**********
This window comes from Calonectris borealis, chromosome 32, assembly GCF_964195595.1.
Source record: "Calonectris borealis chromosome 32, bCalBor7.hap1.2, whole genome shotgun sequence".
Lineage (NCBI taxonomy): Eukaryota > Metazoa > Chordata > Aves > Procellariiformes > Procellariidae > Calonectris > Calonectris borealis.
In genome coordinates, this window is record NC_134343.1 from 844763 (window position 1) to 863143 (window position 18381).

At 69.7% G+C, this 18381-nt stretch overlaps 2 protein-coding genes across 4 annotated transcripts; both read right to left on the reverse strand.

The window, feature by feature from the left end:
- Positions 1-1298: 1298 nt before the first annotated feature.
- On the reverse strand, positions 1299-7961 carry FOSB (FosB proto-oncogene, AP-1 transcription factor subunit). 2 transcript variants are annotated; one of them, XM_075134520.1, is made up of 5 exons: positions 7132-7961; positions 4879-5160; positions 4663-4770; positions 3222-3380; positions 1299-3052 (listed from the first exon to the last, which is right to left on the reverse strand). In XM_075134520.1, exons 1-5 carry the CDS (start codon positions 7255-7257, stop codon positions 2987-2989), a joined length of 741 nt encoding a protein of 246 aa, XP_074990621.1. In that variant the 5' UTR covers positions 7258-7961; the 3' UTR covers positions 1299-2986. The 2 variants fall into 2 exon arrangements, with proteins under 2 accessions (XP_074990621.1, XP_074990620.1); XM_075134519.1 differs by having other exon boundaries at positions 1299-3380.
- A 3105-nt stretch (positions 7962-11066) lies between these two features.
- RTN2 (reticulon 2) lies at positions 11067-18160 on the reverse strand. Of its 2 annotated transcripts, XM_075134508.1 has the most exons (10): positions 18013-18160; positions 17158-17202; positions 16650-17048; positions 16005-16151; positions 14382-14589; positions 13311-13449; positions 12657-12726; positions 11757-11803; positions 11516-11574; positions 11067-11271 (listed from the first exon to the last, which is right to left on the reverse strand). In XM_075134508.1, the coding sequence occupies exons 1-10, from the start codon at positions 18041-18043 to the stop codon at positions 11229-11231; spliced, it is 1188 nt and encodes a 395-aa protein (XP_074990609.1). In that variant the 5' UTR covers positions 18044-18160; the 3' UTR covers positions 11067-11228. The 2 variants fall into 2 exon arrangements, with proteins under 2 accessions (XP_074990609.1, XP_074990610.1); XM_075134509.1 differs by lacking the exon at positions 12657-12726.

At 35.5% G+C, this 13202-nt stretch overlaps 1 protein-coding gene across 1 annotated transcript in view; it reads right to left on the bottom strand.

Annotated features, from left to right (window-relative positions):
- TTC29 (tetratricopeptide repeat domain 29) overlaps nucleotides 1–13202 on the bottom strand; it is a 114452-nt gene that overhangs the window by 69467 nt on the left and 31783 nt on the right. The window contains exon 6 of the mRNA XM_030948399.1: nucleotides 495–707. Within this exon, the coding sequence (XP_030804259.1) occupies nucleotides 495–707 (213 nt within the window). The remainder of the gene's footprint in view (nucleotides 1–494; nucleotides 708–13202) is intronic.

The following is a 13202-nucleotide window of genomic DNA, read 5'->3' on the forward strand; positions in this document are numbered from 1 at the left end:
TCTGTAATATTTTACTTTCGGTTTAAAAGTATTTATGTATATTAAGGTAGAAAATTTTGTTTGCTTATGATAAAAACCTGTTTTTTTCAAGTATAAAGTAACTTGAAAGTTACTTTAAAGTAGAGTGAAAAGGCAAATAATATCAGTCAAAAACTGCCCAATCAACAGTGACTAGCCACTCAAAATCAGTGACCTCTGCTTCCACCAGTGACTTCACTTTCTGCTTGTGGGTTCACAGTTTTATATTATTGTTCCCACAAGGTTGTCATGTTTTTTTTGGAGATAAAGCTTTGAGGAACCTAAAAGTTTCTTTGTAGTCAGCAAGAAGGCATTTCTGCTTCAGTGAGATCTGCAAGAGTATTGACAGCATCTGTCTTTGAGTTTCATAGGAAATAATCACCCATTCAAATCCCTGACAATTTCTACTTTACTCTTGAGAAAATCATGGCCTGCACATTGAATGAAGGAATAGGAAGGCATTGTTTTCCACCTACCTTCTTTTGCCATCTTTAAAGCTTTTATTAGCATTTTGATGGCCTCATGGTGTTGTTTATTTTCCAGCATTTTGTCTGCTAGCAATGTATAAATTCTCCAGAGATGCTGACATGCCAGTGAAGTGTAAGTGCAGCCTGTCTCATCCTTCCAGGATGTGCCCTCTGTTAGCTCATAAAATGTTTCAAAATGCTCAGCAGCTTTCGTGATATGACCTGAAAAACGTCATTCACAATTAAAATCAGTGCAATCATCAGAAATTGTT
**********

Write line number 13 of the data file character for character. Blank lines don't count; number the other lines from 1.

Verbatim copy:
- TTC29 (tetratricopeptide repeat domain 29) overlaps nucleotides 1–13202 on the bottom strand; it is a 114452-nt gene that overhangs the window by 69467 nt on the left and 31783 nt on the right. The window contains exon 6 of the mRNA XM_030948399.1: nucleotides 495–707. Within this exon, the coding sequence (XP_030804259.1) occupies nucleotides 495–707 (213 nt within the window). The remainder of the gene's footprint in view (nucleotides 1–494; nucleotides 708–13202) is intronic.